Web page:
Asus 32-inch OLED monitor may be the first practical option, for some
During its Create the Uncreated fall product reveal on Thursday, Asus launched a host of notable new products and technologies, along with the usual refreshes. Headlining the announcements: the first 32-inch OLED monitor, the Asus Dial secondary input integrated into its StudioBook line of pro creator laptops and the virtual Asus DialPad on the touchpad of its new Vivobook Pro X-series mainstream creator laptops. Asus also embraces the “now we offer 16-inch in addition to 13-, 14-, 15- and 17-inch” laptops and “OLED laptop screens everywhere” philosophies that characterize notebook lines for 2021.
Desktop OLED monitors are in demand, but the ones we’ve seen to date have either been laptop screens repurposed as USB-C portable monitors or impractical, overpriced 55-inch models like the Alienware 55, which is based on TV panels and targeted at gamers. The 32-inch, 4K UHD ProArt Display OLED PA32DC brings OLED to a perfect desktop size, though it’s not for everyone: It’s a video-professional friendly model with a built-in calibrator, integrated SDR and HDR color profiles and a carry handle plus optional feet for use on set. It can sustain 250 nits full screen with a peak of 400 nits. Given the existence of a 32-inch OLED panel, it’s possible we’ll see more mainstream-friendly options next year.
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The company didn’t give any more information, such as which color profiles it includes or whether it supports HDMI 2.1 (it had better). Nor did Asus provide availability or pricing details, but my guess is we won’t see it until next year and it’ll cost a lot.
Also for professionals, Asus’ ProArt StudioBook laptop line debuts the Asus Dial, an integrated secondary input device for use with applications such as Adobe Lightroom and Premiere Pro. It sits in a recess so the top is flush with the keyboard deck. It uses the same programming interface as the Microsoft Dial, so it can be used with applications that support Microsoft’s device. If you’re a lefty who mouses with your right hand, you’re out of luck.
None of these secondary inputs has hit the “this is the one to get” tipping point, but the fact that it’s built-in means people are likely to use it when away from home — provided it doesn’t suck. The laptop also adds a three-button panel to the stylus-compatible touchpad, much like those offered by competitors that cater to 3D professionals, such as Lenovo and HP. It also incorporates the 16-inch 16:10 aspect 4K screen (3,840×2,400 pixels) that’s in all Asus’ new higher-end OLED laptops.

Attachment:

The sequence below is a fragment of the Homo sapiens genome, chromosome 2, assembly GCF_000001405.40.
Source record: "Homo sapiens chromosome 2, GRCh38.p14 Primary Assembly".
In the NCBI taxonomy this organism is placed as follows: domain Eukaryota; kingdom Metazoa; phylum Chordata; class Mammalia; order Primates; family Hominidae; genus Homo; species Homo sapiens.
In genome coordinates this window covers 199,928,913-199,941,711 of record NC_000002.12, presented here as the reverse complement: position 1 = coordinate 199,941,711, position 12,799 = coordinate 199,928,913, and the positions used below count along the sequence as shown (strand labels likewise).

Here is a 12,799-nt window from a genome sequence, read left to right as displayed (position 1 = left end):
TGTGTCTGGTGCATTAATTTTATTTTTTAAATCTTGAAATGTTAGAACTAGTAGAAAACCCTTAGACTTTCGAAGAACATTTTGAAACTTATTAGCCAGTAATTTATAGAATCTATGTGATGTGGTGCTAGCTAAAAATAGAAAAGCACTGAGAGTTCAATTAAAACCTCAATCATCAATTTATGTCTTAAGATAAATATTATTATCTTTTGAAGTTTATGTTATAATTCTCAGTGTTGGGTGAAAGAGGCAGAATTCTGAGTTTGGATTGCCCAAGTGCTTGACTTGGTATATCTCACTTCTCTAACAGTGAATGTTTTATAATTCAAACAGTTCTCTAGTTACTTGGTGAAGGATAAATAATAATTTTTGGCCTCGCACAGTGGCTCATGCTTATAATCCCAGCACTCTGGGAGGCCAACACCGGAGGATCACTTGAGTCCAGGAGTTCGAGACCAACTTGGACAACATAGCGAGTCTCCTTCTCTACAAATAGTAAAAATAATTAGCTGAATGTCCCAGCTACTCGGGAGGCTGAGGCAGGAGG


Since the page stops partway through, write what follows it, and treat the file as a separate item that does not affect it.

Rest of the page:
The 16-inch StudioBook OLED lineup will ship by the end of the year in Intel Core and AMD Ryzen CPU flavors with up to an GeForce RTX 3070 starting at $2,000 (converts to roughly £1,450 or AU$2,700), while the Pro version will come with Ryzen 5000 Pro or Intel Xeon models with up to an Nvidia A5000 starting at $2,500.
Asus revives the Vivobook Pro line — mainstream models with H-series Intel or AMD CPUs and entry-level discrete graphics — and adds new Vivobook Pro 14X and 16X. The X series is a bit more premium: it has an option for a new Weave textured fingerprint-resistant coating, can be configured with up to a GeForce RTX 3050 Ti (the non-X only goes up to the 3050), uses the 3,840×2,400-pixel OLED display (the non-X’s is 2,880×1,800) and includes the virtual DialPad, which mimics the physical version in the StudioBook on the touchpad. Asus is also revving the Zenbook Pro 15 OLED for the occasion.
All are slated to ship in North America by the end of the year.
- Zenbook Pro 15 OLED (UM535), starts at $1,470
- Vivobook Pro 16X OLED (N7600) starts at $1,400
- Vivobook Pro 14 OLED (K3400) starts at $750
- Vivobook Pro 14 OLED (M3401) starts at $1,200
- Vivobook Pro 15 OLED (K3500/M3500) starts at $920